Sponsors of the 124-megawatt wind farm planned for eastern Broome County will locate 29 of them in the Town of Sanford and four in the Town of Windsor, according to plans filed with the state.
Exact locations of the towers were revealed for the first time in preliminary documents filed with the state Public Service Commission, which will review the application for final approval.
At some sites, it appears the turbines will be visible from Route 17. All locations are north of Route 17 in an area about eight miles across and about four miles wide.
In the Town of Windsor, two turbines will be north of Page Road and two with be north of Sky Lake Road.
Towers will be spread across the Town of Sanford, with 18 turbines west of Route 41 and 11 to the east.
Aside from the towers, the project will include access roads to the turbines, along with electrical collection lines, a substation, among other facilities to be included in construction.
“Positive impacts of the facility include diversification of energy supplies, introduction of an innovative battery component, new employment opportunities (both temporary construction employment and full-time jobs), and increased revenues to county and local tax bases,” the sponsors said in the submission.
Named Bluestone Wind, the wind farm is a project of Calpine Corp., a Houston-based electric generation company owned by a consortium of investors.
A formal application, containing more details such as the projected environmental impacts, is expected to filed by the end of this week. From the time of formal application submission, the state’s Department of Public Service has a full year to review the project and issue a formal ruling in a quasi-judicial process.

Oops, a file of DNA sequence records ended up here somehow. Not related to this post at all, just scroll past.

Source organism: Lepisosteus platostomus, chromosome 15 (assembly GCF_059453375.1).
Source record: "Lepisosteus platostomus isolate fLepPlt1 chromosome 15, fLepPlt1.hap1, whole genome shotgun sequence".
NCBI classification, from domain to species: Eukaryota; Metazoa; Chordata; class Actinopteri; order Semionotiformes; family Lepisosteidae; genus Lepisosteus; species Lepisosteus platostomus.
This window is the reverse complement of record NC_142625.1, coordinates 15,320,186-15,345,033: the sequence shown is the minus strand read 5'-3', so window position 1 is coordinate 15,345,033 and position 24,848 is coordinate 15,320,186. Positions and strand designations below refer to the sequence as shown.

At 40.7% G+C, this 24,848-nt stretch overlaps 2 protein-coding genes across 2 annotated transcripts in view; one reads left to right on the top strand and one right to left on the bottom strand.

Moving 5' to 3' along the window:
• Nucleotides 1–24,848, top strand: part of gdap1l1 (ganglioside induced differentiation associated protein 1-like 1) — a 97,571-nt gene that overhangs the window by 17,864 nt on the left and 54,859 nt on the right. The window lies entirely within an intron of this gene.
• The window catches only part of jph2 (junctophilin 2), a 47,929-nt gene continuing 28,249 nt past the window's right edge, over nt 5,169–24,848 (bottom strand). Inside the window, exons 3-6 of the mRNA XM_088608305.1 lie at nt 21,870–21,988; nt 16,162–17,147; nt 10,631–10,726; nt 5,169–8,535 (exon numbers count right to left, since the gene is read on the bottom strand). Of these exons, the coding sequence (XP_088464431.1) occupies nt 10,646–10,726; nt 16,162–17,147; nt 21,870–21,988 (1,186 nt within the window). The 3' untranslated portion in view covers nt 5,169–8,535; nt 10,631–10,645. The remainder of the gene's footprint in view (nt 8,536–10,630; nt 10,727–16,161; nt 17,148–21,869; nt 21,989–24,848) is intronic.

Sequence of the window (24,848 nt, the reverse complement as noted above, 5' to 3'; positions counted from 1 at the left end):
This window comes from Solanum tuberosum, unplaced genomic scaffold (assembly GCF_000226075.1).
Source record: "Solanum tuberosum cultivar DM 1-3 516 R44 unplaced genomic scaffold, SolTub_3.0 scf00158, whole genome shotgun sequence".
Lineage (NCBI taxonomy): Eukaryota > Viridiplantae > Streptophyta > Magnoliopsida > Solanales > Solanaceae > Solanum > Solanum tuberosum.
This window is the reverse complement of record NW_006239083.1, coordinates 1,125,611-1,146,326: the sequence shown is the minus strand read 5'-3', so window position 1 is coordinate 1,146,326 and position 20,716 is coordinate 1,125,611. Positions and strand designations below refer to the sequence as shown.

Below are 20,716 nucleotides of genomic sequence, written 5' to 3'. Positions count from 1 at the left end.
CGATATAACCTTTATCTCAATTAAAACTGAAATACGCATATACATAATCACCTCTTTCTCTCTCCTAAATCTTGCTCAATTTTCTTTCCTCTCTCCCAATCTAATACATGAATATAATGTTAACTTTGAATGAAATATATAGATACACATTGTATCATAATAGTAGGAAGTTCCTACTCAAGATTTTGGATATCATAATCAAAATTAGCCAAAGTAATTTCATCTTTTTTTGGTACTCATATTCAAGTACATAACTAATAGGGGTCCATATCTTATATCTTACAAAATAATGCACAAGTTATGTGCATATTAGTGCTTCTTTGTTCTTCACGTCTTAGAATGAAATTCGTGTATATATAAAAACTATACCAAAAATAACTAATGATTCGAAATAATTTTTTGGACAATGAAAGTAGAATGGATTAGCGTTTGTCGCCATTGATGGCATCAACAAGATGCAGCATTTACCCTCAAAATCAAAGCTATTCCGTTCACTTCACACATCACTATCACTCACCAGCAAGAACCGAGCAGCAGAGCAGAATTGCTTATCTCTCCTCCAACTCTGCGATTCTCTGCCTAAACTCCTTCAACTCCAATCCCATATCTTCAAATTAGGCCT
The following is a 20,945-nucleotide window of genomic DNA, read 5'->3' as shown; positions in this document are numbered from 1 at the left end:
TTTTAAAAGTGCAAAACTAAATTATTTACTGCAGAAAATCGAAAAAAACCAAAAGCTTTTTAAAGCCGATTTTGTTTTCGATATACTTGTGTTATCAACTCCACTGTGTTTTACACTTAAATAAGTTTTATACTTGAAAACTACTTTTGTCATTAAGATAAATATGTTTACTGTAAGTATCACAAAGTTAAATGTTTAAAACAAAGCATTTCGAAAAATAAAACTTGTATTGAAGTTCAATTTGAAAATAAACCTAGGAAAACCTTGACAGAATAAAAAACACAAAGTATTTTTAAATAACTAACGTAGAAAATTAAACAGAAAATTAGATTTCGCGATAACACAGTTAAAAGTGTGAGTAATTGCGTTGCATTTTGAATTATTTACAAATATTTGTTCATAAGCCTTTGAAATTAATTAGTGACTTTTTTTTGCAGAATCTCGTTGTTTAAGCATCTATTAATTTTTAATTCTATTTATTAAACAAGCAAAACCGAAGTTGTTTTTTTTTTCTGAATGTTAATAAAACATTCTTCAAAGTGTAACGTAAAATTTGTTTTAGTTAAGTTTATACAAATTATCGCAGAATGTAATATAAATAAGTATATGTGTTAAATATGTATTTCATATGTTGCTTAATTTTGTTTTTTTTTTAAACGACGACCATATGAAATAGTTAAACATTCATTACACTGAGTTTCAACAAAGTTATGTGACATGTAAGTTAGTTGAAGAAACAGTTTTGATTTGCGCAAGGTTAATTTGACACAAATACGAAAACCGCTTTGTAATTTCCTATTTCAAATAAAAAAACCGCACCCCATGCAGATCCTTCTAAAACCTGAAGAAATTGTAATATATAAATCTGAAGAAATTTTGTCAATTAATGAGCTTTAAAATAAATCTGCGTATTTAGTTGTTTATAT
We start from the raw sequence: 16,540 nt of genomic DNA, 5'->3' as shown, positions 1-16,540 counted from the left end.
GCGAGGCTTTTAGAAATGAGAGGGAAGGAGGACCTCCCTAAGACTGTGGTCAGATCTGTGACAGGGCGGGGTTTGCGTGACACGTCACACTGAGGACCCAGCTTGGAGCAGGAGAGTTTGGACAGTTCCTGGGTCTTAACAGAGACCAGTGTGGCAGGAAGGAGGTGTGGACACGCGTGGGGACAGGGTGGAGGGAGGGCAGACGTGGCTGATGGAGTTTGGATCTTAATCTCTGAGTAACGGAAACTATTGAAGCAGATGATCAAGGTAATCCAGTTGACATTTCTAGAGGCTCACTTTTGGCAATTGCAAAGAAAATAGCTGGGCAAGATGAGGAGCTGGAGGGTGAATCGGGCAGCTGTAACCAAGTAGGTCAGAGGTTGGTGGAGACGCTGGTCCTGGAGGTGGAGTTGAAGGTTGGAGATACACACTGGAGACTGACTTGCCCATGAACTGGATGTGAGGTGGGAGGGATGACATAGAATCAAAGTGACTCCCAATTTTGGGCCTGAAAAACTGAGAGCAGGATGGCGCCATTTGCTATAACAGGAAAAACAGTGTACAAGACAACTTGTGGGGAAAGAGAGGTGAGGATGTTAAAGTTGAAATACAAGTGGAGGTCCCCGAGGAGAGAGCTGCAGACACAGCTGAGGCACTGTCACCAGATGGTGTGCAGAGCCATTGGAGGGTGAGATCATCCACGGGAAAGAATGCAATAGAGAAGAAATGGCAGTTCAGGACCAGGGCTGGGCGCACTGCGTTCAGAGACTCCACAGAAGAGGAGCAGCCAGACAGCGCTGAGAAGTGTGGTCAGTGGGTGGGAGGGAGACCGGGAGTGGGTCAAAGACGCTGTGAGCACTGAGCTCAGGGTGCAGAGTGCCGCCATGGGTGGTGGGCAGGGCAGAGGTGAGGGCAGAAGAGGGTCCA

A project price tag has not been released. Electricity to power an estimated 20,000 households won’t be generated from the project until at least 2020, if approved.
In prime natural gas drilling territory, New York is encouraging the development of renewable energy projects with incentives and tax credits under Gov. Andrew Cuomo’s plan to produce 50 percent of the state’s electric needs from sustainable sources by 2030.
Ironically, some of the same landowners pursued by Calpine are among same group that signed a $90 million, $2,411 an acre deal from XTO Energy for natural gas drilling lease rights in May 2008. Hydraulic fracturing for natural gas was barred in New York four years ago, and the natural gas lease rights for the property have since expired.
Calpine will lease land for the turbines, some of which can reach nearly 600-feet in height from base to top tip of the blade. A previously-released disclosure document indicates lease payments for land owners hosting the turbines will be between $2,500 and $30,000 annually by Calpine for the right to build a turbine on their property.
“The applicant has attempted to minimize the impacts to land associated with the facility by limiting the disturbance to forested lands and wetlands to the maximum extent practicable,” the notice to the PSC said. “However, the construction and operation of the facility may result in minor environmental impacts.”
Calpine is committing $124,000, half to be allocated to municipalities, to assist interested parties in paying expenses, including legal fees, during the application review process.
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